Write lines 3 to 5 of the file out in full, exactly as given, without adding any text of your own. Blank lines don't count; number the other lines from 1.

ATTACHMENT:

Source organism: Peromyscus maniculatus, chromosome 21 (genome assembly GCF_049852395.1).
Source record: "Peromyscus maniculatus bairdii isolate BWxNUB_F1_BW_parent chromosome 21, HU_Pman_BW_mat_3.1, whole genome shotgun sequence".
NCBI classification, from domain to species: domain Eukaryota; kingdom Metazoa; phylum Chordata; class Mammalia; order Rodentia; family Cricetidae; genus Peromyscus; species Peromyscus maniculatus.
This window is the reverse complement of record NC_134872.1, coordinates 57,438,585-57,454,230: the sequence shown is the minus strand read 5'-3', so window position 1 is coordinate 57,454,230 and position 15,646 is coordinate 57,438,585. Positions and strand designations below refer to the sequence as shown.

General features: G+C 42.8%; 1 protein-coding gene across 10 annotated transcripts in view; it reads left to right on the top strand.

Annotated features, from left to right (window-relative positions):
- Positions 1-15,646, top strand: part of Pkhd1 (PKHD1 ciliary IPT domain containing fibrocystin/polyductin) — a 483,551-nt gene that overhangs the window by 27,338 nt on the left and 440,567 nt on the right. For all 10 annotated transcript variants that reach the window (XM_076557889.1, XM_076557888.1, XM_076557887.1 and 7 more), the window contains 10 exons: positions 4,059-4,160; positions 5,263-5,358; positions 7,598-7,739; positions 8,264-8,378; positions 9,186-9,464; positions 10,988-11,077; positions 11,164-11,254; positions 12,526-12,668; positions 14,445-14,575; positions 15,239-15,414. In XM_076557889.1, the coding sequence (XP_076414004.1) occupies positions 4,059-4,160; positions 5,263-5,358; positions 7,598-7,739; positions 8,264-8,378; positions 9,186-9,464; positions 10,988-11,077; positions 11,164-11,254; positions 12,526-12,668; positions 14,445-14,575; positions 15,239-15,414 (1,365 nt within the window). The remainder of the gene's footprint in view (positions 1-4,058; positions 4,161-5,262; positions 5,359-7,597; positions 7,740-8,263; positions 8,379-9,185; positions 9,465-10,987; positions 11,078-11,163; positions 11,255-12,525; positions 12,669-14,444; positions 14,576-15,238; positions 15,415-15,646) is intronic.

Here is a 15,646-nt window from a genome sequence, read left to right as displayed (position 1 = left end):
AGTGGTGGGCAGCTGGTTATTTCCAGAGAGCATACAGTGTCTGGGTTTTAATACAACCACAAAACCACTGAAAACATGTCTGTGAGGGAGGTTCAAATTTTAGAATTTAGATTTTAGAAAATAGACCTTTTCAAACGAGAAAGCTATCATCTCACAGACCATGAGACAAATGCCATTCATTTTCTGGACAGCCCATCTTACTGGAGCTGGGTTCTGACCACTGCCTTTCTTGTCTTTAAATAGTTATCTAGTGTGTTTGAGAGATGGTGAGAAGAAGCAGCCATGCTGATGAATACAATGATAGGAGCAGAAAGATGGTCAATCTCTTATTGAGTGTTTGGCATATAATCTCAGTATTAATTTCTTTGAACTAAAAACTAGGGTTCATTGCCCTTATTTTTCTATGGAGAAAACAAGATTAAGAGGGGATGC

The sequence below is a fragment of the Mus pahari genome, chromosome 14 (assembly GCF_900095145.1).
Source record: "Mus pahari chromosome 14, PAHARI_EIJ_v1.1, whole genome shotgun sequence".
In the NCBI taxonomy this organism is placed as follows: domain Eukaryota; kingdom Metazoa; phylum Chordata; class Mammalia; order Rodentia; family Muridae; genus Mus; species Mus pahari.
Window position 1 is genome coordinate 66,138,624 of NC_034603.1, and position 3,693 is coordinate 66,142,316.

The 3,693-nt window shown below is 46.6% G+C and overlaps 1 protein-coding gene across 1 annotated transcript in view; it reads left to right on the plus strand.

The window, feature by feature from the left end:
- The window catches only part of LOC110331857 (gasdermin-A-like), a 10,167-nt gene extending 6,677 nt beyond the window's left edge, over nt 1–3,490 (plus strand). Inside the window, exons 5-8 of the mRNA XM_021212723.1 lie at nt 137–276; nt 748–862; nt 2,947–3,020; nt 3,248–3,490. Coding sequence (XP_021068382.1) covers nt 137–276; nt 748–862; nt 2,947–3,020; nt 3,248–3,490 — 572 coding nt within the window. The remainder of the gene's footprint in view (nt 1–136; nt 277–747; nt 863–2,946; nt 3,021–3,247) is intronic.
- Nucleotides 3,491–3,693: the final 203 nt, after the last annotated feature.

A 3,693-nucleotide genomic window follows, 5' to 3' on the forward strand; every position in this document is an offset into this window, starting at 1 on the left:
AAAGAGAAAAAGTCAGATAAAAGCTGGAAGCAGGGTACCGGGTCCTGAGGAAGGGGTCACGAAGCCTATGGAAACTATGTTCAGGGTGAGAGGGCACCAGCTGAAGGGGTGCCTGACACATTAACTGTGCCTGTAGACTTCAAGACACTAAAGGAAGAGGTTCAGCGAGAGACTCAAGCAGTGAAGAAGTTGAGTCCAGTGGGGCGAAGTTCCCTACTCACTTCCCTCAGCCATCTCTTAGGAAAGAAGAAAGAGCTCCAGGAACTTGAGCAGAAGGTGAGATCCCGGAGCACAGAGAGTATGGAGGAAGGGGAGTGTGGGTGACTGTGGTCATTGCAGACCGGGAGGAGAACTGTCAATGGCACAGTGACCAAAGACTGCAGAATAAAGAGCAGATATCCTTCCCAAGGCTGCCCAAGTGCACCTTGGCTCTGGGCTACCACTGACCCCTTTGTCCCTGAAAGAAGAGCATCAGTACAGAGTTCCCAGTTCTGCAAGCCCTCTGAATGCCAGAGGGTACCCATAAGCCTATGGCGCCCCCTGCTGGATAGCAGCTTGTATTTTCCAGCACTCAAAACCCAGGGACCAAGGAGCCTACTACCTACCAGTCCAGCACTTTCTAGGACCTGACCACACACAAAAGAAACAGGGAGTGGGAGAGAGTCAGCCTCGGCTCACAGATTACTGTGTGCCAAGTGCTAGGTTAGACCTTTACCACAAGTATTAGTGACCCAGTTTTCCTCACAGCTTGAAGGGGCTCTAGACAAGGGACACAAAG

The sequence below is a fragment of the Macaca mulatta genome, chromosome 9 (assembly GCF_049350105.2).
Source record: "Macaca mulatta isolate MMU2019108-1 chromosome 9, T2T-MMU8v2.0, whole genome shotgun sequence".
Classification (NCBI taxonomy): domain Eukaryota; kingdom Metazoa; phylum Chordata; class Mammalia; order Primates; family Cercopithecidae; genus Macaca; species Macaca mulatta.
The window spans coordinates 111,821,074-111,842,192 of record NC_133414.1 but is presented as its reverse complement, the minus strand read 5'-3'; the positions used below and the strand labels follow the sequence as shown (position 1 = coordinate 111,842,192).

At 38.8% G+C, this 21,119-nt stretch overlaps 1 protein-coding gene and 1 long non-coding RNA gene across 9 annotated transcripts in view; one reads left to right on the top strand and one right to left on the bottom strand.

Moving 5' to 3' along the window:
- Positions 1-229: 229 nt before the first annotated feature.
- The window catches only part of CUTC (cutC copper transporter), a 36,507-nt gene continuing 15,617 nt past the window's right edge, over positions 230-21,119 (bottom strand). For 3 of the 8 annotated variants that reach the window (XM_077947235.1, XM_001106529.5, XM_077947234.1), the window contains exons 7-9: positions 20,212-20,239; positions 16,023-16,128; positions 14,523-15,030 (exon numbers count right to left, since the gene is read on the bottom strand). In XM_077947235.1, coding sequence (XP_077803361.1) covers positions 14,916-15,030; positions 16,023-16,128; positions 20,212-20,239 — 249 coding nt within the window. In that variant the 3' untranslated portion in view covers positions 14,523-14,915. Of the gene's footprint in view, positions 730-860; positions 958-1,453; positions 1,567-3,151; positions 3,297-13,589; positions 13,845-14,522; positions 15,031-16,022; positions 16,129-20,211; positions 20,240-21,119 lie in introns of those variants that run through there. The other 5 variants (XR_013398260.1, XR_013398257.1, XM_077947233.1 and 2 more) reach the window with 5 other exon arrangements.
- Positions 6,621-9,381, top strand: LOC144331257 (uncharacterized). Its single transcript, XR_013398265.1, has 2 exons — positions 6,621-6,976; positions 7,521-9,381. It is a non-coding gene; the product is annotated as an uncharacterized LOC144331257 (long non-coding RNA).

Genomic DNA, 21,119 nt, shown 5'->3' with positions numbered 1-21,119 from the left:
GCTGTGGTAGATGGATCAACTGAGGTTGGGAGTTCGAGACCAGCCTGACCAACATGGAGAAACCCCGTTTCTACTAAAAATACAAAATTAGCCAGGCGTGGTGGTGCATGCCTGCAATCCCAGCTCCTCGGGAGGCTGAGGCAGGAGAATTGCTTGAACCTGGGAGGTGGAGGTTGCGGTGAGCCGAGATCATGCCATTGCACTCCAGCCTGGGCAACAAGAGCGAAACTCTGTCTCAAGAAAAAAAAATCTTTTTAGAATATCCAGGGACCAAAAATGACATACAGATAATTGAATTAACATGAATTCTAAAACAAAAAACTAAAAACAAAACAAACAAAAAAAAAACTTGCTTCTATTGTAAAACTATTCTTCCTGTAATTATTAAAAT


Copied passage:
NCBI classification, from domain to species: domain Eukaryota; kingdom Metazoa; phylum Chordata; class Mammalia; order Rodentia; family Cricetidae; genus Peromyscus; species Peromyscus maniculatus.
This window is the reverse complement of record NC_134872.1, coordinates 57,438,585-57,454,230: the sequence shown is the minus strand read 5'-3', so window position 1 is coordinate 57,454,230 and position 15,646 is coordinate 57,438,585. Positions and strand designations below refer to the sequence as shown.

General features: G+C 42.8%; 1 protein-coding gene across 10 annotated transcripts in view; it reads left to right on the top strand.